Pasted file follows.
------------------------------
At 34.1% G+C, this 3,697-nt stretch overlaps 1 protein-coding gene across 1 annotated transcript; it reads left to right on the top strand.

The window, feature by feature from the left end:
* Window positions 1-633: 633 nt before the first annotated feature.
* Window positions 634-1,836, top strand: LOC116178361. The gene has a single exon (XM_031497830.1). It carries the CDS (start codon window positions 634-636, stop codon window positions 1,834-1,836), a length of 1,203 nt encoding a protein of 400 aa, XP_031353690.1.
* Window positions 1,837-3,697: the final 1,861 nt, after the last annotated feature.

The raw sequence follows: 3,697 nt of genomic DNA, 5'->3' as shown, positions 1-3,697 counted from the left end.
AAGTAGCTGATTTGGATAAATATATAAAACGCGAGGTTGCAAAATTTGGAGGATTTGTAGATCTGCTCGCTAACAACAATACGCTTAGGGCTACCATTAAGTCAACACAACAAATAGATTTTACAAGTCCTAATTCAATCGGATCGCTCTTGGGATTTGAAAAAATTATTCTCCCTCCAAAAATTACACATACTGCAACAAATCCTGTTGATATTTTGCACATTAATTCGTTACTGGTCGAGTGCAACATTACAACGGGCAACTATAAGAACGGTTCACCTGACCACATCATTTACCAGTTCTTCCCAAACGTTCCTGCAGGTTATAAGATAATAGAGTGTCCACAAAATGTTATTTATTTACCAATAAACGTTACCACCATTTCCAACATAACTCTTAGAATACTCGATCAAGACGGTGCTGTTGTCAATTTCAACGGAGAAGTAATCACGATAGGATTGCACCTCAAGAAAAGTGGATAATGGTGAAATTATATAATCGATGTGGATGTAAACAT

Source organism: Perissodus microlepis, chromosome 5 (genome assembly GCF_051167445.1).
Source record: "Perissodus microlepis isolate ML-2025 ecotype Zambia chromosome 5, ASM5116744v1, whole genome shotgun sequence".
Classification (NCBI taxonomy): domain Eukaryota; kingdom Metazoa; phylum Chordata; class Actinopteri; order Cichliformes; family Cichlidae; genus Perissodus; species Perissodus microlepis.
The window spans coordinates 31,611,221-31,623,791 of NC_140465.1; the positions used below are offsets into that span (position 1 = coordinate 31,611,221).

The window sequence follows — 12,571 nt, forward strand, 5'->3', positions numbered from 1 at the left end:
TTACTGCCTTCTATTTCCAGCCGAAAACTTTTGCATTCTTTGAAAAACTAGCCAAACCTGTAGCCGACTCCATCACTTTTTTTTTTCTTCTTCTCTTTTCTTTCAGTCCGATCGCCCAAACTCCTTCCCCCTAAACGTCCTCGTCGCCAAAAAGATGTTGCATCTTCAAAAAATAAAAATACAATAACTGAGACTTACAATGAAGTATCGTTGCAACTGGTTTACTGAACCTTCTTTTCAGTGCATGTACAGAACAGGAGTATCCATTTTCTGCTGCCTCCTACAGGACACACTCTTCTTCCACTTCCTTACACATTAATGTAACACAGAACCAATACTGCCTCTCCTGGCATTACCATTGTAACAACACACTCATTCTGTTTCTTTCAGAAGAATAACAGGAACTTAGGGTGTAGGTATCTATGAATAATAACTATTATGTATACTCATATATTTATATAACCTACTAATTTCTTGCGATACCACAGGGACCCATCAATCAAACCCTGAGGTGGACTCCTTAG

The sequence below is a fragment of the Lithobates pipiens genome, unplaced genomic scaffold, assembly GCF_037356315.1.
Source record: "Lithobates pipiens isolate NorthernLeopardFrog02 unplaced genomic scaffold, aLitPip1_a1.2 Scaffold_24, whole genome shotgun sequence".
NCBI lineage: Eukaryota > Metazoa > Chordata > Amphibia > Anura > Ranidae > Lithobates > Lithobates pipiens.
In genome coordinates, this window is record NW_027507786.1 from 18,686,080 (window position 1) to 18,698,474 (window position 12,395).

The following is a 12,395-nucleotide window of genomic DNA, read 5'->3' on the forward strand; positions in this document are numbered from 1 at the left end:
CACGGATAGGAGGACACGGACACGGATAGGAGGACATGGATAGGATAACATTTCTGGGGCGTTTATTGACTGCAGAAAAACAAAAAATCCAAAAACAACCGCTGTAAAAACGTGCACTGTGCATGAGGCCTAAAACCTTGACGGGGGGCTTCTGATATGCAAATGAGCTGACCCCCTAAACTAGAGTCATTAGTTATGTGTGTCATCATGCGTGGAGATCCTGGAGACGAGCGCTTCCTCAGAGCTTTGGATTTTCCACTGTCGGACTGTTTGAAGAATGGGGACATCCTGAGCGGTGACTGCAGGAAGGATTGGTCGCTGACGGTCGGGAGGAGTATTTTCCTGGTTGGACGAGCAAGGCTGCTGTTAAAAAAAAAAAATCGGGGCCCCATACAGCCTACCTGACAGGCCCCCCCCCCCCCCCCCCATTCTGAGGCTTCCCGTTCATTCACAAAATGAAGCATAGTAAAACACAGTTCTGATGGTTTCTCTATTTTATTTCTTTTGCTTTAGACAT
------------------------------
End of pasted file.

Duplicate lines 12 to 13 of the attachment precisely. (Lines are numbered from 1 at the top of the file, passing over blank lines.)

The window sequence follows — 12,571 nt, forward strand, 5'->3', positions numbered from 1 at the left end:
TTACTGCCTTCTATTTCCAGCCGAAAACTTTTGCATTCTTTGAAAAACTAGCCAAACCTGTAGCCGACTCCATCACTTTTTTTTTTCTTCTTCTCTTTTCTTTCAGTCCGATCGCCCAAACTCCTTCCCCCTAAACGTCCTCGTCGCCAAAAAGATGTTGCATCTTCAAAAAATAAAAATACAATAACTGAGACTTACAATGAAGTATCGTTGCAACTGGTTTACTGAACCTTCTTTTCAGTGCATGTACAGAACAGGAGTATCCATTTTCTGCTGCCTCCTACAGGACACACTCTTCTTCCACTTCCTTACACATTAATGTAACACAGAACCAATACTGCCTCTCCTGGCATTACCATTGTAACAACACACTCATTCTGTTTCTTTCAGAAGAATAACAGGAACTTAGGGTGTAGGTATCTATGAATAATAACTATTATGTATACTCATATATTTATATAACCTACTAATTTCTTGCGATACCACAGGGACCCATCAATCAAACCCTGAGGTGGACTCCTTAG